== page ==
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10 posts

Wannabe Geek

# 18127 28-Dec-2007 17:01
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Hi guys,

I'm staying with some friends who are on iHug broadband and have been using their wifi router (Dlink DSL G604T) for months, without any issues, but it's unsecured (anyone can log on) so I said I'd secure it while I'm here. I logged on to the router and followed the standard instructions to set up WEP encription, 64 bit, entered a key etc etc.

Once I did that I rebooted the router (remotely, from the web form) after which I lose my net connection because it's encripted. So far so good.

However when I look for wireless networks and then try to connect it asks for the key, and I put it in (no typos, I copied and pasted an then when that didn't work tried typing it out), and once you do that it sits there saying "connecting" for about 5 minutes before giving up, and not letting you connect at all. As soon as you unplug the router (which resets all encription settings) I can log in fine again.

I know my network card supports WEP, I've set it to connect to WEP, and two laptops and one desktop are all unable to connect once the encription is on. Anyone have any idea as to why?

I tried calling ihug support, who sent me to Dlink support who sent me to telecom support who took 30 minutes to decide they didn't know what the problem was, so I'm running out of ideas :(

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BDFL - Memuneh
64780 posts

Uber Geek

Lifetime subscriber

# 102111 28-Dec-2007 19:18
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Neither IHUG or Telecom would have anything with this. Most likely it's a problem with the d-link router. Check that there's an updated firmware for your hardware. Also try using WPA instead of WEP.

186 posts

Master Geek

  # 102168 29-Dec-2007 11:06
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As Mauricio said: This has nothing to do with your ISPs, it's all in your local setup.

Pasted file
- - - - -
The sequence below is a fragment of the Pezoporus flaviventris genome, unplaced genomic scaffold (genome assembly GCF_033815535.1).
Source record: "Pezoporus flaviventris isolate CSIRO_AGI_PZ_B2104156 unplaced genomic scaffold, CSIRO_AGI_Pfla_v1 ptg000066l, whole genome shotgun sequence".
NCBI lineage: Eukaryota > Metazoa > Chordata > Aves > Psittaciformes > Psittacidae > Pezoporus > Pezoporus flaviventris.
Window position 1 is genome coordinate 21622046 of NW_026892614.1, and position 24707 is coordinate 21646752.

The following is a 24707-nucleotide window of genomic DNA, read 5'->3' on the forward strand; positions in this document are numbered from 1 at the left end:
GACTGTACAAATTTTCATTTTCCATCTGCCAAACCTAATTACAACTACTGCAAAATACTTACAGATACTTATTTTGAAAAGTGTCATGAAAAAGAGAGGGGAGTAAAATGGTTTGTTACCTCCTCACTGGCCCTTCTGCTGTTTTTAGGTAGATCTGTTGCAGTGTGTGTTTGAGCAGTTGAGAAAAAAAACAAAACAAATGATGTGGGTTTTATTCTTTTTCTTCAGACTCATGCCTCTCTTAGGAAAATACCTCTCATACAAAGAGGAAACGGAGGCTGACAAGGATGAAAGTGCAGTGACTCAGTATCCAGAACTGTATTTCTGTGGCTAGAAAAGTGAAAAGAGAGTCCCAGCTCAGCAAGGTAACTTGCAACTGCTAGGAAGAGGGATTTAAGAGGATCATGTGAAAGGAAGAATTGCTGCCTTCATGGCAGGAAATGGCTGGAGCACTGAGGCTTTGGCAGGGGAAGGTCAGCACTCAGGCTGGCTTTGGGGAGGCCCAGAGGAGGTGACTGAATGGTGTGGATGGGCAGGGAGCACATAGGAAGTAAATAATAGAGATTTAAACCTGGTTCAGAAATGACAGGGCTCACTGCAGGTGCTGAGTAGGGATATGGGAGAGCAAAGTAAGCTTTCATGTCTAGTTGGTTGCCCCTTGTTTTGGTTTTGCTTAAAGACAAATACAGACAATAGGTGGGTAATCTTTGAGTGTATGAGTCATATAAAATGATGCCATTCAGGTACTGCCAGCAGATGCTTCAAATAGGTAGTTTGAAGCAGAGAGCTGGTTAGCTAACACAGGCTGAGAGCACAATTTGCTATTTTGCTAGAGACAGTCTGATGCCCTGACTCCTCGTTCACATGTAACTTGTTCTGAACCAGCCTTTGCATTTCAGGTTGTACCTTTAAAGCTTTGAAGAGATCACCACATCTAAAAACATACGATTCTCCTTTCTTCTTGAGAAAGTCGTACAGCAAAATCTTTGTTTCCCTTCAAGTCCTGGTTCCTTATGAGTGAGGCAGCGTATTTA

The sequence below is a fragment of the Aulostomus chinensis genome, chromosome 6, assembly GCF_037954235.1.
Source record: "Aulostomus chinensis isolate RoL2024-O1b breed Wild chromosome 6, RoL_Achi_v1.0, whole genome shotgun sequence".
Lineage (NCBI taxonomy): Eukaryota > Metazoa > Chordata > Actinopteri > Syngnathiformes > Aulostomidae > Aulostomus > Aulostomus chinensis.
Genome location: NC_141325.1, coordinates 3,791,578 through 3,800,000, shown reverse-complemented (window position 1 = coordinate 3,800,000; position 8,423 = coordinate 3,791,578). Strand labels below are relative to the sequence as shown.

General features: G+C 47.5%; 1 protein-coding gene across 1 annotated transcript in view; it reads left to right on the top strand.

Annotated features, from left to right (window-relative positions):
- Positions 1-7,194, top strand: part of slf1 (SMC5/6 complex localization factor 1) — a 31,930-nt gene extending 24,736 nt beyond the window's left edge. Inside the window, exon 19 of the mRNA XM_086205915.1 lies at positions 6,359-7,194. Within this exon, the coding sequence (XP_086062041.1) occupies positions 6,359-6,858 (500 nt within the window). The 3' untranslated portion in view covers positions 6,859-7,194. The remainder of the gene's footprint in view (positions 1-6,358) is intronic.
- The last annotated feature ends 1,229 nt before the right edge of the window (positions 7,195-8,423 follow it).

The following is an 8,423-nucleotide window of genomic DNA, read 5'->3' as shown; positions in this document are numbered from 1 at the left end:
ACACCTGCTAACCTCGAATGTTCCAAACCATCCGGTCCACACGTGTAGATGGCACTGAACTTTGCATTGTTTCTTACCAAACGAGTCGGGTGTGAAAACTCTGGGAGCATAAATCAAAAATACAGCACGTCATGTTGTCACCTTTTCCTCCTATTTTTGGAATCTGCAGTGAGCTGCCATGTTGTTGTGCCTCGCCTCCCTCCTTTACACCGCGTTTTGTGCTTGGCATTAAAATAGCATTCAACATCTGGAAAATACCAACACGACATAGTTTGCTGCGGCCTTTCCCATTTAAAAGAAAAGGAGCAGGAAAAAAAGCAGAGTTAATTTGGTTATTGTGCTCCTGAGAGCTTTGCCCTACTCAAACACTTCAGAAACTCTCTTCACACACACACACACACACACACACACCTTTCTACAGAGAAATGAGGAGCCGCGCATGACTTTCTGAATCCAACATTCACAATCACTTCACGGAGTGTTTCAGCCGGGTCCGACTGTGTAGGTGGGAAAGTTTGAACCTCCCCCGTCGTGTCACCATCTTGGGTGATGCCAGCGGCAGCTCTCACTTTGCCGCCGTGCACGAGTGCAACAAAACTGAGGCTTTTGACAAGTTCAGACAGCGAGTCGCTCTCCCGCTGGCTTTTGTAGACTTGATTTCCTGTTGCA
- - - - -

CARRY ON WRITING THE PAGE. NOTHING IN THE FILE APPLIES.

I actually have the very same router and used WPA, not WEP. I was able to connect without any problems from my Ubuntu laptop. When I booted it into Windows XP, it couldn't connect, though. Same symptoms as you had described. Since I don't really use Windows, I didn't pursue it further. I'm sure that I must have made some mistake in setting up the Windows side of things, because surely they wouldn't produce a router like that, which can't work properly with Windows.

Assuming you are using Windows, to see if it is a Windows issue (requiring more configuration?) or an issue with your wireless setup in general, I would recommend booting from a Ubuntu (or similar) Linux Live CD. If you can log in there then without a problem, you know you have to fiddle with your Windows install. If you can't log in then it is something with the router.


6 posts

Wannabe Geek

  # 105716 19-Jan-2008 21:00
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If updating your routers firmware doesn't help, then come back with some more details.

Are you using Windows XP with Service Pack 2? 
What is your client-side wireless hardware?
Are you using Windows to manage your wireless connection or a 3rd party wireless connection manager?

If all your clients are WinXP with SP2 then, as mentioned by others,  WPA is a better option. 

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  # 105718 19-Jan-2008 21:22
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Milts: Hi guys,

As soon as you unplug the router (which resets all encription settings) I can log in fine again.

Unplugging the router shouldn't reset anything. Dlinks require a (advanced/system?) save and reboot to initialise settings. Change the settings on a machine connected via wire not wireless.

Spark FibreMAX using Mikrotik CCR1009-8G-1S-1S+. Apple TV 4, Apple TV 4K, iPad Air 1, iPhone 6s, VodaTV Gen 2. If it doesn't move then its data cabled.

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  # 105719 19-Jan-2008 21:34
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I've had problems with various cheap routers rejecting WEP encryption keys typed as ASCII, but accepting them when you type in the hex key. Doesn't seem to apply to WPA though, which you should definitely be using anyway.

Also, why would a router reset when you unplug it? Doesn't it have a reset button? A brief power outage unsecuring your wireless network is a huge design flaw.

4859 posts

Uber Geek


  # 105724 19-Jan-2008 22:10
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Definately go with WPA (Or better yet WPA2) if your clients support it. WEP is very easy to crack in only a few minutes using brute force. Also go with AES encryption over TKIP if your clients support it.

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